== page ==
Use of sentinel lymph node biopsy with NAC is controversial.27 The ACOSOG Z1071 trial showed a slightly higher false-negative rate of sentinel lymph nodes after NAC; however, it was <10% if ≥2 sentinel nodes were removed.28 In this analysis, 22.9% of patients underwent sentinel lymph node biopsy. Notably, LRR in our study occurred despite all patients receiving adjuvant RT. Relative radioresistance of the TNBC subtype compared with other breast cancer subtypes has previously been reported.5 Therefore, the addition of concurrent radiosensitizing agents may be the preferred method of enhancing locoregional control in patients with residual disease after NAC, particularly when LVSI or ENE is present. Concurrent radiosensitizing chemotherapy and RT have demonstrated favorable local disease response in locally advanced breast cancer in the upfront setting and in patients whose disease is resistant to first-line chemotherapy.29–31 Likewise, hyperthermia is a well-known radiosensitizer, and its combination with RT has demonstrated improved local control compared with RT alone in randomized studies,32,33 with acceptable toxicity profiles.34 Therefore, treatment with concurrent radiosensitizing chemotherapy or hyperthermia should also be considered in future prospective trials for patients with TNBC who have residual LVSI and/or ENE after NAC.
Given the retrospective nature of this series, our study has several inherent limitations. Our data represent patients from a single institution, and treatment regimens at other institutions may differ and result in different outcomes. Therefore, our results should be interpreted with caution, and future larger prospective trials should be considered to validate our findings. In addition, our analysis of only 153 patients may limit the power to detect other meaningful predictors of LRR.
Our study results show that ENE and LVSI in residual breast cancer after NAC predict increased risk of LRR in patients with TNBC. On prospective validation, these factors can be used by clinicians to counsel their patients and make appropriate recommendations for adjuvant treatment or surveillance. For these patients, additional adjuvant chemotherapy, and the addition of radiosensitizing agents concurrently with RT, may be warranted to lower the risk of LRR in future prospective clinical trials.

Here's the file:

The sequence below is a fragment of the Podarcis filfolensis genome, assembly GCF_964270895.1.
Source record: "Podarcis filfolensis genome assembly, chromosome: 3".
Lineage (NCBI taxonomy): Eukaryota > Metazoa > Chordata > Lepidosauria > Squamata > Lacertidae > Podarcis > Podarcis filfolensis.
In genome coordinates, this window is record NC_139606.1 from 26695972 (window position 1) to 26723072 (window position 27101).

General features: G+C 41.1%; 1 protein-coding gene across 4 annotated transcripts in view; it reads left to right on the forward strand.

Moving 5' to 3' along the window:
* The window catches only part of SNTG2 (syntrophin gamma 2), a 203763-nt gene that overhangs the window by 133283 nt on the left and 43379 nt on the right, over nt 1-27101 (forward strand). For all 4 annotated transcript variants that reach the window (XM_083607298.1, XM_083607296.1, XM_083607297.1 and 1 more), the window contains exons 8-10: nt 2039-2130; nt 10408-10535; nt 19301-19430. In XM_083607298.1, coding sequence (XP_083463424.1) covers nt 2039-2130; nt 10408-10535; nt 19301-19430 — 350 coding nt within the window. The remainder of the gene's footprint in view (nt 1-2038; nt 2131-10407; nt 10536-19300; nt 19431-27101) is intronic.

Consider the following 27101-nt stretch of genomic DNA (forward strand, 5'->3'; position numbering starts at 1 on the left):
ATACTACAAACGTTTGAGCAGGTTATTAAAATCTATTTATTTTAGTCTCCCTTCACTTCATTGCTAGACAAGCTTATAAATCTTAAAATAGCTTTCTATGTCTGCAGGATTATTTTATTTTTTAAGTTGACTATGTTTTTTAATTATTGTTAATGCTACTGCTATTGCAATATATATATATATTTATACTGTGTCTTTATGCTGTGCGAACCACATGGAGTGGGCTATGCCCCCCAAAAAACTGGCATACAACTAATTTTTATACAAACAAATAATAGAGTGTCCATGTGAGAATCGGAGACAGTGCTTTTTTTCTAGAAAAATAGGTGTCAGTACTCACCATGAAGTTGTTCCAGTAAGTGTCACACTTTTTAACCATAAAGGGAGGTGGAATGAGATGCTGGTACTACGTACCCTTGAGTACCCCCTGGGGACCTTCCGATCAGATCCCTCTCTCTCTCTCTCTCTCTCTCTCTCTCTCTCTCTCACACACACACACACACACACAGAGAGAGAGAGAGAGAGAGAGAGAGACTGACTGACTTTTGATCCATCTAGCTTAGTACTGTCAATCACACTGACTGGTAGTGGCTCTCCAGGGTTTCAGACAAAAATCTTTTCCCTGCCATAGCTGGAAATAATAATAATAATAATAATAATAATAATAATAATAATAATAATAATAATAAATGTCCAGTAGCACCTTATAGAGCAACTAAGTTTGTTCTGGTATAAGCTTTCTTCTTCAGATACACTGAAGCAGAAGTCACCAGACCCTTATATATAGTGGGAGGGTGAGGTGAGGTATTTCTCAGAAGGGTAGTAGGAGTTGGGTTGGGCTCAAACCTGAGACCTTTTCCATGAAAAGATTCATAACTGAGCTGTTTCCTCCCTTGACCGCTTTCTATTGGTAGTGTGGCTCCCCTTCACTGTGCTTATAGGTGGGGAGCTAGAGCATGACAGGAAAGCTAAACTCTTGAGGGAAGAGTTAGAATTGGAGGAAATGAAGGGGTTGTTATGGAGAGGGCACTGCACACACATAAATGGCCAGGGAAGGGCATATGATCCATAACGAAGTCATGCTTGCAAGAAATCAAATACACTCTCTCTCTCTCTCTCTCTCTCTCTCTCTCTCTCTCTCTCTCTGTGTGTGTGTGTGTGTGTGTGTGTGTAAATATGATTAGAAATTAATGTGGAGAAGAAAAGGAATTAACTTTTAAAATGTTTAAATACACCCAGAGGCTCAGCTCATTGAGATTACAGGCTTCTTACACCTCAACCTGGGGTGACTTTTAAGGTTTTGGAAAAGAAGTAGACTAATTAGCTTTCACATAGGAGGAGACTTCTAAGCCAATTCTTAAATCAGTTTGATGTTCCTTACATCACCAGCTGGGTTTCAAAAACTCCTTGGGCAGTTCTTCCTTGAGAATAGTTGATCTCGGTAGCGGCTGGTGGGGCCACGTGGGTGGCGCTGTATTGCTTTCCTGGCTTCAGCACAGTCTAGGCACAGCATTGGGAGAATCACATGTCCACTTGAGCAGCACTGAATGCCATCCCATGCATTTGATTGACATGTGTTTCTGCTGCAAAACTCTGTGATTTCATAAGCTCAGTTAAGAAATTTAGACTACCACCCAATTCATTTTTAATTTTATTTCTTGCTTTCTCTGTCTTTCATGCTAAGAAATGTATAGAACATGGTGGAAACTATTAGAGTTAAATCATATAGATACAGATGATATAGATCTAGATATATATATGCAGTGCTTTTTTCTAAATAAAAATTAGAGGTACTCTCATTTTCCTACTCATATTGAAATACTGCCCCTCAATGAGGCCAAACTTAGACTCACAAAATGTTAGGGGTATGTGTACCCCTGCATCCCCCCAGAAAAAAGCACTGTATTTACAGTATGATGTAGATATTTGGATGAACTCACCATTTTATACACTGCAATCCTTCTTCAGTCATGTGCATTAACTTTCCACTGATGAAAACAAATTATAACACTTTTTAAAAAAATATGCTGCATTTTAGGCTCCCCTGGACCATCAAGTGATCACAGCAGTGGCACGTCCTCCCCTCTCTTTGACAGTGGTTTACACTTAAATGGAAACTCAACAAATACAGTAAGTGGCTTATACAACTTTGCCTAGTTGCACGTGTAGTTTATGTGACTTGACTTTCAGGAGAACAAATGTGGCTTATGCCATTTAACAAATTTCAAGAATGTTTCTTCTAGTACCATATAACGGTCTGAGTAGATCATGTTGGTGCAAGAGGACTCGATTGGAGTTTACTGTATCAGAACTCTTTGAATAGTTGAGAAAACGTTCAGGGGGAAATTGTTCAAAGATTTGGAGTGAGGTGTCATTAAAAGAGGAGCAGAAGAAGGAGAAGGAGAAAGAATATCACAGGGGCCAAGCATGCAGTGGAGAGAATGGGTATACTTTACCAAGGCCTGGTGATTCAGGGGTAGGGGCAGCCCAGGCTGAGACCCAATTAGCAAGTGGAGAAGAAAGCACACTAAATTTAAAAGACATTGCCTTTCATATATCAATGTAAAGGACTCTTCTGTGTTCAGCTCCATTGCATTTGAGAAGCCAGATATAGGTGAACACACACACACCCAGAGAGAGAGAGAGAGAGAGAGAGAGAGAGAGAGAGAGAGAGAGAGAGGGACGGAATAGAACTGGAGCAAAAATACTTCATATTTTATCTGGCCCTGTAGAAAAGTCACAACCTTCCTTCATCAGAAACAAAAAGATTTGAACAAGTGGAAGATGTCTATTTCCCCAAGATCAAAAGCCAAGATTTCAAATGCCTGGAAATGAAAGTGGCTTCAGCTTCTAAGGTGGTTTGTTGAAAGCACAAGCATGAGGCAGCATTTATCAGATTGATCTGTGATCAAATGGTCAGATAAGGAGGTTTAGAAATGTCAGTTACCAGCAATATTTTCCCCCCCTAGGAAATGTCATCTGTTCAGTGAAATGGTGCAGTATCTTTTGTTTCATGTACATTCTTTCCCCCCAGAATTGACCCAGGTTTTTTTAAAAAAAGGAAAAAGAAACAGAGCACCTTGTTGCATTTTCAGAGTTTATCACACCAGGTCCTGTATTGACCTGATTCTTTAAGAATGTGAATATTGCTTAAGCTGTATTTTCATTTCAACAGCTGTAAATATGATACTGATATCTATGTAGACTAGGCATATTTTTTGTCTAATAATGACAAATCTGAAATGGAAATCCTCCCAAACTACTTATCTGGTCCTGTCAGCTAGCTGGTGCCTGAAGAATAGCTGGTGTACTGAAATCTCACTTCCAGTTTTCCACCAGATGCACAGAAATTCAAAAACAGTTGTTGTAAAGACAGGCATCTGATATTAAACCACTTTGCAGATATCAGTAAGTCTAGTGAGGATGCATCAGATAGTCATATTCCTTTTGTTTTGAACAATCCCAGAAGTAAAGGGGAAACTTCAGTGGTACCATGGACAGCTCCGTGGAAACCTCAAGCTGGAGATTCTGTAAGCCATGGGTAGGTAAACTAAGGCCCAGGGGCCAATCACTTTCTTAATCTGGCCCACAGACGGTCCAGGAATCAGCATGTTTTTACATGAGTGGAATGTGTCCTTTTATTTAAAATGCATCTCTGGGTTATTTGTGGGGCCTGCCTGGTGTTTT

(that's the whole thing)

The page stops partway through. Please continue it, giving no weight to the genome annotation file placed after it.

The authors wish to acknowledge the patients in this study, Siteman Cancer Center, and the Department of Radiation Oncology for their support of this study.
Author contributions: Study concept and design: Gabani, Merfeld, Zoberi. Data acquisition: Gabani, Merfeld, Weiner, Mullen. Data analysis and interpretation: Gabani, Merfeld, Srivastava, Weiner, Zoberi. Manuscript preparation: Gabani, Merfeld. Critical revision: Ochoa, Thomas, Margenthaler, Cyr, Peterson, Naughton, Ma, Zoberi.
Disclosures: The authors have not received any financial consideration from any person or organization to support the preparation, analysis, results, or discussion of this article.
Funding: The Siteman Cancer Center is supported by NCI Cancer Center Support Grant P30 CA91842. Funds to conduct this study were supplied by the Department of Radiation Oncology.
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Gradishar WJAnderson BOAbraham J. NCCN Clinical Practice Guidelines in Oncology: Breast Cancer. Version 4.2018. Accessed April 15 2018. To view the most recent version of these guidelines visit NCCN.org.
Varma SMyerson RMoros E. Simultaneous radiotherapy and superficial hyperthermia for high-risk breast carcinoma: a randomised comparison of treatment sequelae in heated versus non-heated sectors of the chest wall hyperthermia. Int J Hyperthermia 2012;28:583–590.